Today most goods are produced by taking natural resources from the environment and then using energy to create value-added products. The item is used and then thrown away. This, in the words of the Ellen Macarthur Foundation, is the take-make-waste extractive industrial model.
However, there is a different way, known as the ‘circular economy’, which involves designing waste out of the system so that economic activity is decoupled from the consumption of natural resources. The idea is to keep materials in use, with the energy required to reprocess or recycle them into new products coming from renewable energy sources such as offshore wind. Take, for example, plastic recycling. A plastic drinks bottle can be recycled many times but not indefinitely, yet it could still have additional uses, perhaps coming back as clothing fibre or providing bulk in ‘sleeping policemen’ a common traffic calming measure. The aim is to consign waste to the history books.
It all starts in the design phase. If a product is designed to be recycled, repaired, rebuilt or reused, you are off to a head start because the costs and complexity of doing so will be much lower. The EU estimates that up to 80% of products’ environmental impact are determined at the design stage. However, there are currently few incentives to make a product more ‘circular’.
This is where the EU’s Circular Economy Action Plan comes in, a key element of the European Green Deal. The Action Plan aims to make sustainable products the norm in the EU and will focus on those sectors which consume the most resources and where the possibilities for ‘circularity’ are highest, for example batteries, vehicle production, construction or plastics. Ultimately, the EU sees a ‘regenerative growth model’ which gives back to the planet more than it takes. It aims to double its circular material use rate within a decade, which implies a big boost to the recycling sector.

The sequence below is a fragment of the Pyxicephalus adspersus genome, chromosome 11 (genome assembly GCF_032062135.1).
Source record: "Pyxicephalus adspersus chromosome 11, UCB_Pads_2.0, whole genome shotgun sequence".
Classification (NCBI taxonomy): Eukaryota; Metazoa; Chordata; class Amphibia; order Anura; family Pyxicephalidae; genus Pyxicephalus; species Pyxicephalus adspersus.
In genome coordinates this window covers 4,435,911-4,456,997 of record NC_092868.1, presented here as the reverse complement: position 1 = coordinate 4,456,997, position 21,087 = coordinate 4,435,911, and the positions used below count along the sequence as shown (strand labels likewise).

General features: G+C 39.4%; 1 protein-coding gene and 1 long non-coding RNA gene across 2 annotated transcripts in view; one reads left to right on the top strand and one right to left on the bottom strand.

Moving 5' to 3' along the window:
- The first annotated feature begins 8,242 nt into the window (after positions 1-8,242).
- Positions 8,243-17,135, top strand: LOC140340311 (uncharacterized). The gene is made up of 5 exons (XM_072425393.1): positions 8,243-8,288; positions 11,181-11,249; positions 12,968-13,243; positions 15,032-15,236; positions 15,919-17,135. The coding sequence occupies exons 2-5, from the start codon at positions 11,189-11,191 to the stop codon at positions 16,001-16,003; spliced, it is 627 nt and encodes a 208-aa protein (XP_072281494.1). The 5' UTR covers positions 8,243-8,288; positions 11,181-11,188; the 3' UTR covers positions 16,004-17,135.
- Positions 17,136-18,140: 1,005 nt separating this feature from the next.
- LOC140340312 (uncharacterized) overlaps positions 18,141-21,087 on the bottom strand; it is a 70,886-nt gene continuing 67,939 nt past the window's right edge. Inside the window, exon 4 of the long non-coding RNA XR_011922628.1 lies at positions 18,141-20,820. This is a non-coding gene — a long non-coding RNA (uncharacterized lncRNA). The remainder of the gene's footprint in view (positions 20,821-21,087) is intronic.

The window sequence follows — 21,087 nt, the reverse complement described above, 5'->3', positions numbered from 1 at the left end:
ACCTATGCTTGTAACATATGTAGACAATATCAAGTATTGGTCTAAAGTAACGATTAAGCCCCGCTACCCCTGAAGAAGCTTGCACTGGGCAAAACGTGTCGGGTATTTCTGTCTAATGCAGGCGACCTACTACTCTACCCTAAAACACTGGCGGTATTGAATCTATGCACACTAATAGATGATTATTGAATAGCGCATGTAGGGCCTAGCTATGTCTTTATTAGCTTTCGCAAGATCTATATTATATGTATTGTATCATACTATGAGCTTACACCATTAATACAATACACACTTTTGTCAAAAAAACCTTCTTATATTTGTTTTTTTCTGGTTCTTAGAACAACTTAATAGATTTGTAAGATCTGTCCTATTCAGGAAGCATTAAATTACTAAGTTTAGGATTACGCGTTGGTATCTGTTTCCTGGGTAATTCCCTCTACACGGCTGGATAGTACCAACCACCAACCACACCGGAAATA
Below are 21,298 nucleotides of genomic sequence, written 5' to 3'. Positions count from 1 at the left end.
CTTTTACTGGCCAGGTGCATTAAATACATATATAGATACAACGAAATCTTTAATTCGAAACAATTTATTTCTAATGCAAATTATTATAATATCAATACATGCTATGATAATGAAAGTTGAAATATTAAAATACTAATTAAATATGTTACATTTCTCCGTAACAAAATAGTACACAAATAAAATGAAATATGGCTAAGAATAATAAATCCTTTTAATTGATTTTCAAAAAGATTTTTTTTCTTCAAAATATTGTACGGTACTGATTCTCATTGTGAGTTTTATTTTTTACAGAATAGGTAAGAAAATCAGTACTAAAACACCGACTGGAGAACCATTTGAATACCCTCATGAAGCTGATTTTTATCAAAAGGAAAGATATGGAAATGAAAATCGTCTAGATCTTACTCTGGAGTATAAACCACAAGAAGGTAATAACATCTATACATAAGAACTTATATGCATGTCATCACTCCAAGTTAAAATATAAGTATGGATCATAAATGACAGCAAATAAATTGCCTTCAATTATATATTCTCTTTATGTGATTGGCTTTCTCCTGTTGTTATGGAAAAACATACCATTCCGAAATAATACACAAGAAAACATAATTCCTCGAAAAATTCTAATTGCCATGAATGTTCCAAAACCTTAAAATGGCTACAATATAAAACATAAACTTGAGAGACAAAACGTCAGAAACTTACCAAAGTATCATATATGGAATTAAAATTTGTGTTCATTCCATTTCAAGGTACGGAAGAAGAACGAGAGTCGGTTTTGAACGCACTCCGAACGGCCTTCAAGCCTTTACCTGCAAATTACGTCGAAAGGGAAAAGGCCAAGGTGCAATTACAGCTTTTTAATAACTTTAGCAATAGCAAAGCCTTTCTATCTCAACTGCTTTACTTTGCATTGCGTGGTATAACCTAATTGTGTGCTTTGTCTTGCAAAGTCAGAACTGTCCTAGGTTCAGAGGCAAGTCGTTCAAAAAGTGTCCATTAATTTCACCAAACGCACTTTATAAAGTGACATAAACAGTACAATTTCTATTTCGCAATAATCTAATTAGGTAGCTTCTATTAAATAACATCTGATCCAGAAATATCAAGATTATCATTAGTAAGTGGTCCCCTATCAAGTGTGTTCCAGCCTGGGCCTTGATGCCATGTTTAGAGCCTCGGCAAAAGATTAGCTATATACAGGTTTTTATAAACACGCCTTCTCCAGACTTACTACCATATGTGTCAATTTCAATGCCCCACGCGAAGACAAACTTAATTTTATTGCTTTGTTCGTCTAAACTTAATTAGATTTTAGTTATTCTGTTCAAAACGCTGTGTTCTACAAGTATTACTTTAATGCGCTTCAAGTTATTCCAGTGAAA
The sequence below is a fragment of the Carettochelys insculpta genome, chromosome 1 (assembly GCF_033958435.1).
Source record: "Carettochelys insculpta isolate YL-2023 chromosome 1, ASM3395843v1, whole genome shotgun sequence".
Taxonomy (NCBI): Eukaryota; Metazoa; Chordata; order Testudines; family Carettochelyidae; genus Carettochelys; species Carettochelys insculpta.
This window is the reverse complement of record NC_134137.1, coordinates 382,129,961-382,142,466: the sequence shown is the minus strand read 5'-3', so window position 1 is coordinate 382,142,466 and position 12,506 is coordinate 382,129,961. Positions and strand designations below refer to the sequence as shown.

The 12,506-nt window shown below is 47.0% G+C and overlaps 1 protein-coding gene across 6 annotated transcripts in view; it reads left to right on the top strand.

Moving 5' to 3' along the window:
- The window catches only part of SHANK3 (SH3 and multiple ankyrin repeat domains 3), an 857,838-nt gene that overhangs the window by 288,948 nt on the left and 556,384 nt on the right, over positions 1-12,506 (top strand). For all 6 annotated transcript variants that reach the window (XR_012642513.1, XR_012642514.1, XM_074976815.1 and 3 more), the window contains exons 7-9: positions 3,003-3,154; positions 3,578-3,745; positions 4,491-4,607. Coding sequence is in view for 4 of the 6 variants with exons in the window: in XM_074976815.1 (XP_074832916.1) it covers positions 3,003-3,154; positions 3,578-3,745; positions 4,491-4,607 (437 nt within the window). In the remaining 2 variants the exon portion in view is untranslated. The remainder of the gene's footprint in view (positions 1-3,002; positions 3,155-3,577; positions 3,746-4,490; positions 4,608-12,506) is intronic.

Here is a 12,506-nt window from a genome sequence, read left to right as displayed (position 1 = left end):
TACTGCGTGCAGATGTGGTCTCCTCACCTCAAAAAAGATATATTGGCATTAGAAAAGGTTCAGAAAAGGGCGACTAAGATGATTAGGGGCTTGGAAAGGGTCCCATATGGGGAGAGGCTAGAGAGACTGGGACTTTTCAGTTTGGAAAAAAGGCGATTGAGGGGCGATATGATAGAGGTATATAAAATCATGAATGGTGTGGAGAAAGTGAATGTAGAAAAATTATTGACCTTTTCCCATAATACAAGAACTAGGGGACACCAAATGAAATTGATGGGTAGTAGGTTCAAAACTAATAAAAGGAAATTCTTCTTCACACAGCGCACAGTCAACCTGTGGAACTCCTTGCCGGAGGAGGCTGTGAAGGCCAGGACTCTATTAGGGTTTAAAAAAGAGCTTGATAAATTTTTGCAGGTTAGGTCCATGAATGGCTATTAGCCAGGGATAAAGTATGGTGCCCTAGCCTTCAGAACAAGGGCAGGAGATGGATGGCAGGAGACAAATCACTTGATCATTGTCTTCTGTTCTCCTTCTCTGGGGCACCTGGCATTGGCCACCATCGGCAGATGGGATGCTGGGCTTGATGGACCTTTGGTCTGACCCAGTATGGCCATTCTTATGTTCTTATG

It should prove a cost-effective approach. Companies spend a lot of money on securing the natural resources they need to make goods. A ‘closed-loop’ model could cut those costs and provide stable and predictable input costs from domestic sources, rather than being dependent on the fluctuations of international markets.
The European Commission is expected to propose a sustainable product policy initiative. This will expand the scope of the EU’s existing Ecodesign Directive beyond energy-related products, making it applicable to the broadest range of products possible. There are a range of other policy measures being considered, from restricting single-use products and countering premature obsolescence to a ban on the destruction of unsold durable goods.
Another idea is to incentivise concepts such as ‘product as a service’, which is a different kind of business model in which the producer maintains responsibility for a product throughout its lifetime — and maybe even into its next.